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20/20 Hindsight - Week 5

As we all know Hindsight is 20/20. This weekly column is devoted to learning from common mistakes and serves as FFToday’s “Fantasy Football Confessional.”

This week I serve up a full course meal of “Hindsight(s)” that begins with some nice takes on rookies, but ends with a dessert of crow that is for my consumption only. Good thing there’s so much on the menu, because the FFTOC appetizer isn’t too hardy of a meal:

FFTOC Update
 Pos  Player  Pts  Comments
QB B. Leftwich 17.8 Better than Palmer’s output last week…
RB D. Foster 11.8 Last minute change of mind when I had Frank Gore here—in essence, a 6-point penalty for changing in mid-stream
RB L. Jordan 8.1 Figured this might be his last decent game, but that was last week.
WR Reg. Williams 11.3 Decent week coming off a 2-TD effort against Washington.
WR T. Williamson 1.1 A total dud.
WR G. Jennings 16.5 The only rookie “sleeper” I might have liked more than Jennings was Bruce Gradkowski—he was a better start than Lefty for 3 of my teams.
TE E. Johnson 2.3 The streak of picking a productive TE ended this week.
K J. Kasay 8.0 Decent, but nothing special.
DEF Colts 3.0 Should have thought more about the fact that sacks and the name Vince Young wouldn’t be as synonymous as they were with Collins
  Total 82.3 Pretty big dip from the past two weeks.

I made four key errors with my picks this week. The first was a last-minute choice of Foster over Gore that cost me six points. Cleveland’s rush defense might be bad, but Oakland is a team in total disarray. The decision to go with Troy Williamson’s play is like choosing that beautiful, talented woman/man (ladies, I know you’ve been suckered as well) that displays moments of wonder in one breath and makes you wonder what the hell you were thinking the next. Unfortunately, I took the risk and I’m now left wondering if I’ll make up the ground I lost.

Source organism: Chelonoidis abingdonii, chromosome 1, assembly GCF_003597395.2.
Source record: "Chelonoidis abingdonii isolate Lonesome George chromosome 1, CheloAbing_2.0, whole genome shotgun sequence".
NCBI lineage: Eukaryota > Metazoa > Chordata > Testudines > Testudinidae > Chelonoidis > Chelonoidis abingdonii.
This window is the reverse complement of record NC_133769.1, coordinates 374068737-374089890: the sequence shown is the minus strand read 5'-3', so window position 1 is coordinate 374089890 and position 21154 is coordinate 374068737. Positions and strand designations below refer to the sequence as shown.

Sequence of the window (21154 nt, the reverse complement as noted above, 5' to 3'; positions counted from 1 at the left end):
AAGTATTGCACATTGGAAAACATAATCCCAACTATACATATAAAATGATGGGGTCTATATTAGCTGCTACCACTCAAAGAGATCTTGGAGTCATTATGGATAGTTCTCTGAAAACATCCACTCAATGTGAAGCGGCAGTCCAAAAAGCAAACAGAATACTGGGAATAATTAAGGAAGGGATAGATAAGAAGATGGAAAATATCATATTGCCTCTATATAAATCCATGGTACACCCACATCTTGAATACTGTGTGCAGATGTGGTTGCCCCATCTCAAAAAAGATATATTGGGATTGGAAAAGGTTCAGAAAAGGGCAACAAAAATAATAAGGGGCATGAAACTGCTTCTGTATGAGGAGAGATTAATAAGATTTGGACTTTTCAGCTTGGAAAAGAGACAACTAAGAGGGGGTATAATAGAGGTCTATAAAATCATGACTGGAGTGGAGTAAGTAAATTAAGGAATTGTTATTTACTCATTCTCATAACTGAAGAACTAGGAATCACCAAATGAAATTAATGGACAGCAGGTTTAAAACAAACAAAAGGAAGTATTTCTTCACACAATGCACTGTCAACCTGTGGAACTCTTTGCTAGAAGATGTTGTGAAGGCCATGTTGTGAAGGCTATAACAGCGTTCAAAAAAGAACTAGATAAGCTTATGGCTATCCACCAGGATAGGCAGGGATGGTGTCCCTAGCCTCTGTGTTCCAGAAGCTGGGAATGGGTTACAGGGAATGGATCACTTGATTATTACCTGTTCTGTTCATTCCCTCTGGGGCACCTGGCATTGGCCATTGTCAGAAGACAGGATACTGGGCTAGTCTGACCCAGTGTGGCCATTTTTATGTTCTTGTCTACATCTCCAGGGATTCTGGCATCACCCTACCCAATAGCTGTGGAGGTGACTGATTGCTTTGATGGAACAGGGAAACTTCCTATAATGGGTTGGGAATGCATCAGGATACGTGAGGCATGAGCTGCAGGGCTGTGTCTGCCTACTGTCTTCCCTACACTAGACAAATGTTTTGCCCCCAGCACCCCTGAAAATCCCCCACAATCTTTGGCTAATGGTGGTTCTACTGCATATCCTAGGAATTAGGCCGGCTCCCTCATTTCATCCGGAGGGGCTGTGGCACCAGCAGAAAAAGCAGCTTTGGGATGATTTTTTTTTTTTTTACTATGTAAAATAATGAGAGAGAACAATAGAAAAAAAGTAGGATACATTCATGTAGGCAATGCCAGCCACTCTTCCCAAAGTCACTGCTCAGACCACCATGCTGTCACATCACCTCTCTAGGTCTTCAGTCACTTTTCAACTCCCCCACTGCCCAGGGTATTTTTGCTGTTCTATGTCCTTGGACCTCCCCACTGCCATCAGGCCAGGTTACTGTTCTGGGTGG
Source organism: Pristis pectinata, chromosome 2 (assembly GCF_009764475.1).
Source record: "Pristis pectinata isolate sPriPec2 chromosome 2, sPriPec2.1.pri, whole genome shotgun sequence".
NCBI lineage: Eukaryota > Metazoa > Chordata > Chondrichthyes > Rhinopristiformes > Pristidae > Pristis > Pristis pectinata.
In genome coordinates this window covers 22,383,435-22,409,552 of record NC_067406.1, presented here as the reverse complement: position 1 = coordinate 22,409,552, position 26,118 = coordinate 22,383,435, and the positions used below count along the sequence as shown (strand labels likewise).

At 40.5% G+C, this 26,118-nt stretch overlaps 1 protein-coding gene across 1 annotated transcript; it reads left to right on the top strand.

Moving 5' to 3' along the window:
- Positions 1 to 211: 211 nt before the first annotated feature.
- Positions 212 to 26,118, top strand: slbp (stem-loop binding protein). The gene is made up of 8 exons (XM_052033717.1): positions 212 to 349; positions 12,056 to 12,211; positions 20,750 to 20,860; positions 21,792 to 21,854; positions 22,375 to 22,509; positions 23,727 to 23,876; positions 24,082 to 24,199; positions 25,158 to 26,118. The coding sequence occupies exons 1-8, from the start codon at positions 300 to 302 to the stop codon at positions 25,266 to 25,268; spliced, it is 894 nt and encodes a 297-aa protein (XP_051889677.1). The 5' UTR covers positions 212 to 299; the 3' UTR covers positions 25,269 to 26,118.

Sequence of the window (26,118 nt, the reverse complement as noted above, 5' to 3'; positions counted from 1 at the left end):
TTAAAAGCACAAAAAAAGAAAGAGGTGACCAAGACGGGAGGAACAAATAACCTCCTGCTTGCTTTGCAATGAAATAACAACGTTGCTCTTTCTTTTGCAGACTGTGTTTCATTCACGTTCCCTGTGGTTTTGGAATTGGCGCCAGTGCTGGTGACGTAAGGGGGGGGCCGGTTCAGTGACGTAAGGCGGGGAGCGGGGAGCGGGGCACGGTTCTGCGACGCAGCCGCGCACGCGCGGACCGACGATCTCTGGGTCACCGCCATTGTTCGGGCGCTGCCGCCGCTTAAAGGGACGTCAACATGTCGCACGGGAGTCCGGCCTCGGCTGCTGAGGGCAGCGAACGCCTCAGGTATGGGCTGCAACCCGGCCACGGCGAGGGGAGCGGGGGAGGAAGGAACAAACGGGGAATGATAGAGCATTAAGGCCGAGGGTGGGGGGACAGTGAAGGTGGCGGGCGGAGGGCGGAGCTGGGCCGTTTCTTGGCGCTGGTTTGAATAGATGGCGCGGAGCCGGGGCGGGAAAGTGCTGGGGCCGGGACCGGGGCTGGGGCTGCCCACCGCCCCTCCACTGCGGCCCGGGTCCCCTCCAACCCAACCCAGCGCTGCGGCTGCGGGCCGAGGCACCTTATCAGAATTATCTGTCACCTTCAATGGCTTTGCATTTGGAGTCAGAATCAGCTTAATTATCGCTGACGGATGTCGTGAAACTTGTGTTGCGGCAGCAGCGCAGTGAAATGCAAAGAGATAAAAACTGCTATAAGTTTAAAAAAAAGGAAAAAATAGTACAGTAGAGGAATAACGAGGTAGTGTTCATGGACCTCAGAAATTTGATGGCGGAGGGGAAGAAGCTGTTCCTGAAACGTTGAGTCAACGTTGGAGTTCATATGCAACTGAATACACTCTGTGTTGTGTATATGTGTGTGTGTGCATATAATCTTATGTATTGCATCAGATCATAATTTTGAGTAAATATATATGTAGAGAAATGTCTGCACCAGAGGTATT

As for Eric Johnson? Outside of Randy McMichael, Alex Smith, and Antonio Gates, these were the only decent performances from tight ends eligible for my use. The Colts game was a total surprise, but in hindsight the absence of Corey Simon was another strong pre-game indicator that the Indy defense would continue to struggle against the run. The problem was I didn’t believe Tennessee’s defense would play so well. I also didn’t think about the fact that I used team defenses against the Titans when concrete-footed Kerry Collins was under center. These four errors cost me at least 30 points and a chance to maintain my standing. I will need a seriously big week to make up ground.

Would've (From The Who Would Have Known File)

Rookie Bruce Gradkowski Would Have An Impressive Debut
Anyone reading my columns would probably be aware this was a possibility. ESPN’s Bill Simmons is highly entertaining, but he’s not trying to seriously convince you that a guy lacks the skills to play quarterback in the NFL because his name doesn’t sound right for the role. It’s only one game, but Gradkowski was exactly what I’ve been talking about for months—a match for Jon Gruden’s profile of a promising west coast offense quarterback.